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Behind-the-scenes with ROH Collections

We take a look at what goes on at the Royal Opera House over the summer.

By Claire Judd (Collections archivist)

6 September 2012 at 12.00pm | 3 Comments

There may not be any productions on the Covent Garden main stage over August, but the Royal Opera House has still been very busy: for two weeks every summer the building closes for essential maintenance and redecoration. It has been almost 15 years since the re-development of the Royal Opera House, and some of the frequently used areas of the building are now in need of a little bit of TLC. This year, the elaborate Crush Room, the Conservatory and Royal Entrance are getting a makeover before the new Season begins this month.

The public areas of the ROH contain many historic fixtures and fittings, as well as furniture, sculptures and artwork, all of which come under the responsibility of the ROH Collections Department. Some of these items have been in place since 1858, when the third theatre on the site opened, following the incineration of the second theatre. Before any maintenance work could begin, all of these precious items had to be either removed or covered and protected in order to prevent them from being damaged.


In the Crush Room, where guests can dine in grand surroundings before an evening of opera or ballet, affected items included ornate light fittings, oil paintings, decorative sofas, cut glass chandeliers and one very large 19th-century mirror. Over the course of three days, specialist art handlers K-Pak were drafted in to undertake this work. While the majority of items have been stored off site for the duration of the maintenance period, the oil paintings have gone to our conservators Plowden & Smith for a well deserved clean.

In the Royal Entrance and Staircase, the items date back to the reign of Queen Victoria, who was a keen opera goer and a regular visitor to the Royal Opera House. Items including a beautiful 19th-century Adam revival mirror, a marble bust of composer Alfred Mellon and two ornate light fittings had to be removed or covered before the painters moved in. Once the decorators finished and the paint dried, all the items were returned and uncovered, ready to start the new Season in their revitalised surroundings.

ROH Collections works closely with conservators to monitor and maintain the Royal Opera House and its historic contents. This year, a frieze of Queen Victoria in the Auditorium was also conserved. The department also has an extensive archive that chronicles the history of the three theatres that have stood on the Covent Garden site since 1732.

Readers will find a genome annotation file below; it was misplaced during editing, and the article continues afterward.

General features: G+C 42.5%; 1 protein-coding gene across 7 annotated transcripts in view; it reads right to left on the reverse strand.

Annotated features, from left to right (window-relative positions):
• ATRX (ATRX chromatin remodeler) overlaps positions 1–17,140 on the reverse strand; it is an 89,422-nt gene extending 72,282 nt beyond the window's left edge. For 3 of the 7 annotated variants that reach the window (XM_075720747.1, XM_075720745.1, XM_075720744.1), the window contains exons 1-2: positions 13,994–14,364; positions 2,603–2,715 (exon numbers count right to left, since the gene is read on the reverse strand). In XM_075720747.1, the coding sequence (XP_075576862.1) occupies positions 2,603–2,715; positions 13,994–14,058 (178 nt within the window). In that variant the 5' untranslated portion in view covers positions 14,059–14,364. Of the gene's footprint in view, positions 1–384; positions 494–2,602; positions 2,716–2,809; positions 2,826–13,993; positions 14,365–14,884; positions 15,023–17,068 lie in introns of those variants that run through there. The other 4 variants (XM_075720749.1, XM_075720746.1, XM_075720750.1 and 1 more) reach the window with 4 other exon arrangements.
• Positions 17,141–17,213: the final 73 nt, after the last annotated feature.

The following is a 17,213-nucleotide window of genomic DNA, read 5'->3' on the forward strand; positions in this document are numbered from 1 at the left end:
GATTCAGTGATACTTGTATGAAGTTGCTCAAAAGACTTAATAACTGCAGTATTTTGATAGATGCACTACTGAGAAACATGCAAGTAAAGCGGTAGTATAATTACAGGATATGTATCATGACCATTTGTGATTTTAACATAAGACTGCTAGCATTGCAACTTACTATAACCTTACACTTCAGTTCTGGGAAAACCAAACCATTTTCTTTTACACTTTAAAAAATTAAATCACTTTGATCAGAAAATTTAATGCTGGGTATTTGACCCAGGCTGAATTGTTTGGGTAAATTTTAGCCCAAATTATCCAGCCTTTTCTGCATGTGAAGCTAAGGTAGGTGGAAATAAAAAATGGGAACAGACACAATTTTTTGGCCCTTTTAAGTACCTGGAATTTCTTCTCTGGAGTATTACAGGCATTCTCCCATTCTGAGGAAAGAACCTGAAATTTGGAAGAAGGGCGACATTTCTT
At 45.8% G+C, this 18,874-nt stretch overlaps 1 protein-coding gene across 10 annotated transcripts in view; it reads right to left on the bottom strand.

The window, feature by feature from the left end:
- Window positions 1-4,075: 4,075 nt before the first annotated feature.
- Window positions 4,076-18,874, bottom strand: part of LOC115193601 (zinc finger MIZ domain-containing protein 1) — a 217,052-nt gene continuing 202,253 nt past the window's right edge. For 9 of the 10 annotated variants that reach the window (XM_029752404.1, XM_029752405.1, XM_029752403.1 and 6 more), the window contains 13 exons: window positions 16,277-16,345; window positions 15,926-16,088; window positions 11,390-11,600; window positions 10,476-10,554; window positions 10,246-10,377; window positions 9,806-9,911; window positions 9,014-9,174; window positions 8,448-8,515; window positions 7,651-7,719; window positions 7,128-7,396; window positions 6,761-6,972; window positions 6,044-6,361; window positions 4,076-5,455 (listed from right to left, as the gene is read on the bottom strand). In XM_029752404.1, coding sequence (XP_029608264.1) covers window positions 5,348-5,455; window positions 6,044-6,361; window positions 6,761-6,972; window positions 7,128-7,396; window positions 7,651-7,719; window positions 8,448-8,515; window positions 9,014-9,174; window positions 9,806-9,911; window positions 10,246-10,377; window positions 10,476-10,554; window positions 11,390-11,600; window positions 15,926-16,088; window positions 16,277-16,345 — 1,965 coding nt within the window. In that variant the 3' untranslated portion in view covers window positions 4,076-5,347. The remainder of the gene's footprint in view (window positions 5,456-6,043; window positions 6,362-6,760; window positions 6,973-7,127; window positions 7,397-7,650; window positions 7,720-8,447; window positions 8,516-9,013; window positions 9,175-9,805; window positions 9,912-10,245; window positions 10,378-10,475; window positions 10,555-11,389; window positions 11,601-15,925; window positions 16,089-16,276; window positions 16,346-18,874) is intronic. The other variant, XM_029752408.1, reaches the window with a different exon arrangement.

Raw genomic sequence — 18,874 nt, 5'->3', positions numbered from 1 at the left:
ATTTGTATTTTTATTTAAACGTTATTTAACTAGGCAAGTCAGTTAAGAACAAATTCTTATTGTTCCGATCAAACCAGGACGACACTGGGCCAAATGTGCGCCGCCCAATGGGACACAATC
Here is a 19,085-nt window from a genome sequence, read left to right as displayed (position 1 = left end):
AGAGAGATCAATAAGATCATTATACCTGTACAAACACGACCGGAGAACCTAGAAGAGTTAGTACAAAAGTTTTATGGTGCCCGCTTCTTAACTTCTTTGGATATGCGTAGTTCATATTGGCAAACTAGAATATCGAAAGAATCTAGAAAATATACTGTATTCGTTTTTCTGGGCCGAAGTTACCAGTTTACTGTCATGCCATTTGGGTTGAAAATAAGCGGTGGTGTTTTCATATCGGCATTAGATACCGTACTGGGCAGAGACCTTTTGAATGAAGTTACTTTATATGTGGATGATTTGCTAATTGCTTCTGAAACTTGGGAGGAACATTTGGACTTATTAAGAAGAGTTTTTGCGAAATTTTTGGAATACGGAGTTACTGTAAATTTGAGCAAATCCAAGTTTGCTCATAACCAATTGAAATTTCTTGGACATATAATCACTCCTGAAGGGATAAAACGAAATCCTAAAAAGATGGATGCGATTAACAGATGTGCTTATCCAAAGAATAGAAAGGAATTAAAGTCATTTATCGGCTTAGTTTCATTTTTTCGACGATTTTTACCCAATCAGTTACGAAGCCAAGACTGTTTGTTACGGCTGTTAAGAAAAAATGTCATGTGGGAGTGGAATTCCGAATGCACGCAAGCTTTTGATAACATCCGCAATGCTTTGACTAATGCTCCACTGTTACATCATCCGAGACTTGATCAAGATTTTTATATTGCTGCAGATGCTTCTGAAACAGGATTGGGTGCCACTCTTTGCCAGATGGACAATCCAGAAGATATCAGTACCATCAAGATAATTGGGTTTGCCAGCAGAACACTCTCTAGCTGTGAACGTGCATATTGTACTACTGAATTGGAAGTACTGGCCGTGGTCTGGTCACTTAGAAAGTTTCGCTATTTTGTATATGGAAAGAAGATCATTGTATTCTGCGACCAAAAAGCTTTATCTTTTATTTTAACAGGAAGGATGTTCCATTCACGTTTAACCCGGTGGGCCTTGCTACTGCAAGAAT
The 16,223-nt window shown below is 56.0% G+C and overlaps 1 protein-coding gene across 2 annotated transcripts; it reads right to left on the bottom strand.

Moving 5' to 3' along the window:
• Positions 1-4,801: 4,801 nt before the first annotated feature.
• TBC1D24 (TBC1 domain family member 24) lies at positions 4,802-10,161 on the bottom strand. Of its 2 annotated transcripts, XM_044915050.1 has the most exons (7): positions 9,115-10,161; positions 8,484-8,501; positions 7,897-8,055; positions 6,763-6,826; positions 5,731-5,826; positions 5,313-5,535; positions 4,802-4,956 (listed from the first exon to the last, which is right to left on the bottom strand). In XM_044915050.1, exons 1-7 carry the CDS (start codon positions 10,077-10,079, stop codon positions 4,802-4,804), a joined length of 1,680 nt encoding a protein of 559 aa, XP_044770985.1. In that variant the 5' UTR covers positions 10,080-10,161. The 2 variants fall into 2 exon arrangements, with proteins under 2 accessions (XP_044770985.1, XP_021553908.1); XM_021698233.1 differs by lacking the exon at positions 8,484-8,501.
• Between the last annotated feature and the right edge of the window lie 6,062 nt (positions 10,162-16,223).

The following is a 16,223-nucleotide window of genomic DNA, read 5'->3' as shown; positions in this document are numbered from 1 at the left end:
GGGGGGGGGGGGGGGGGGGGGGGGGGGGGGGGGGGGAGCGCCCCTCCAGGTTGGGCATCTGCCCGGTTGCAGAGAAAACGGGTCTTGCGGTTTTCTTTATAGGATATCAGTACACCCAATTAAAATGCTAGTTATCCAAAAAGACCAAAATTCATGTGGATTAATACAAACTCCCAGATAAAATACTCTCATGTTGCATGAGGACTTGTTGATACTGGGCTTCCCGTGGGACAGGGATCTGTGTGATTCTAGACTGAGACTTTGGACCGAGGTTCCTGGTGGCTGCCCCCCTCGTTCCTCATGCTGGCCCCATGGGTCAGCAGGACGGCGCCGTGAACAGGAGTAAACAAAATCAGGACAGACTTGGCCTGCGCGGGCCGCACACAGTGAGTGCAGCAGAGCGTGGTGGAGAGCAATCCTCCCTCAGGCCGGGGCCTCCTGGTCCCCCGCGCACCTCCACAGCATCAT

You can find out more about the Royal Opera House on one of our backstage tours. For full details, visit our Tours page.

By Claire Judd (Collections archivist)

6 September 2012 at 12.00pm

This article has been categorised Off stage and tagged behind the scenes, crush room, maintenance, restoration, ROH Collections, ROH Collections Department

This article has 3 comments

  1. Who created the painting in the picture?

    • Lottie Butler (Assistant Content Producer) responded on 25 September 2012 at 9:26am

      Hi Aaron,

      The set of three paintings in the Crush Room are attributed to Augustin Terwesten (1649-1711), who was a Dutch painter who specialised in allegorical paintings. The painting shown in the photograph on the blog is called 'Hera, Queen of the Heavens'. The smaller painting (which is a modern painting, commissioned for the ROH Development) is by a man called Fred Le Conte.

      All the best,

      Lottie

  2. Hello Lottie,
    Thank you very much for your reply. Fred Le Conte was my Grandfather who passed away in 2000. At some point I would love the opportunity to see the painting, do you ever have general viewings for the crush room? Also do you possibly have a straight on photo of the painting.
    Many thanks,
    Aaron

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